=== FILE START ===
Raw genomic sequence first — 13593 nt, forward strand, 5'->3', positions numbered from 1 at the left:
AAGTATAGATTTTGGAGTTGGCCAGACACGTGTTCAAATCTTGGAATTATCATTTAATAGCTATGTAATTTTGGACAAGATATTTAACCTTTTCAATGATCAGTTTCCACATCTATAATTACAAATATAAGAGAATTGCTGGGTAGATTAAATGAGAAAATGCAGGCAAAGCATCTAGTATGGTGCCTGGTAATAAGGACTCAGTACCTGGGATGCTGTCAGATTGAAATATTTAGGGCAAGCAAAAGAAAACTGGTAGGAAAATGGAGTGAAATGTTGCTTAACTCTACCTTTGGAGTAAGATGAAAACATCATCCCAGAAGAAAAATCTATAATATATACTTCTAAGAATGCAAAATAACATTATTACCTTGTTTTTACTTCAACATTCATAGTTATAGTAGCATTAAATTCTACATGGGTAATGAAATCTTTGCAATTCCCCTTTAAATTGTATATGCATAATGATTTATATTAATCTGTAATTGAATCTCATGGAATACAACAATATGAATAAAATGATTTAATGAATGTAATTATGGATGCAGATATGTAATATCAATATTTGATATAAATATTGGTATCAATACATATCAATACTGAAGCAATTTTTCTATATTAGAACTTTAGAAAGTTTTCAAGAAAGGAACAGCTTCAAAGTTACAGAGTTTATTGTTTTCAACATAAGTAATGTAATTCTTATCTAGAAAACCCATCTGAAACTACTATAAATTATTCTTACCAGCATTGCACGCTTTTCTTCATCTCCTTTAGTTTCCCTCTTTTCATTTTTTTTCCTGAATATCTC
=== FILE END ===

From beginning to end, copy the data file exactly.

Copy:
Raw genomic sequence first — 13593 nt, forward strand, 5'->3', positions numbered from 1 at the left:
AAGTATAGATTTTGGAGTTGGCCAGACACGTGTTCAAATCTTGGAATTATCATTTAATAGCTATGTAATTTTGGACAAGATATTTAACCTTTTCAATGATCAGTTTCCACATCTATAATTACAAATATAAGAGAATTGCTGGGTAGATTAAATGAGAAAATGCAGGCAAAGCATCTAGTATGGTGCCTGGTAATAAGGACTCAGTACCTGGGATGCTGTCAGATTGAAATATTTAGGGCAAGCAAAAGAAAACTGGTAGGAAAATGGAGTGAAATGTTGCTTAACTCTACCTTTGGAGTAAGATGAAAACATCATCCCAGAAGAAAAATCTATAATATATACTTCTAAGAATGCAAAATAACATTATTACCTTGTTTTTACTTCAACATTCATAGTTATAGTAGCATTAAATTCTACATGGGTAATGAAATCTTTGCAATTCCCCTTTAAATTGTATATGCATAATGATTTATATTAATCTGTAATTGAATCTCATGGAATACAACAATATGAATAAAATGATTTAATGAATGTAATTATGGATGCAGATATGTAATATCAATATTTGATATAAATATTGGTATCAATACATATCAATACTGAAGCAATTTTTCTATATTAGAACTTTAGAAAGTTTTCAAGAAAGGAACAGCTTCAAAGTTACAGAGTTTATTGTTTTCAACATAAGTAATGTAATTCTTATCTAGAAAACCCATCTGAAACTACTATAAATTATTCTTACCAGCATTGCACGCTTTTCTTCATCTCCTTTAGTTTCCCTCTTTTCATTTTTTTTCCTGAATATCTC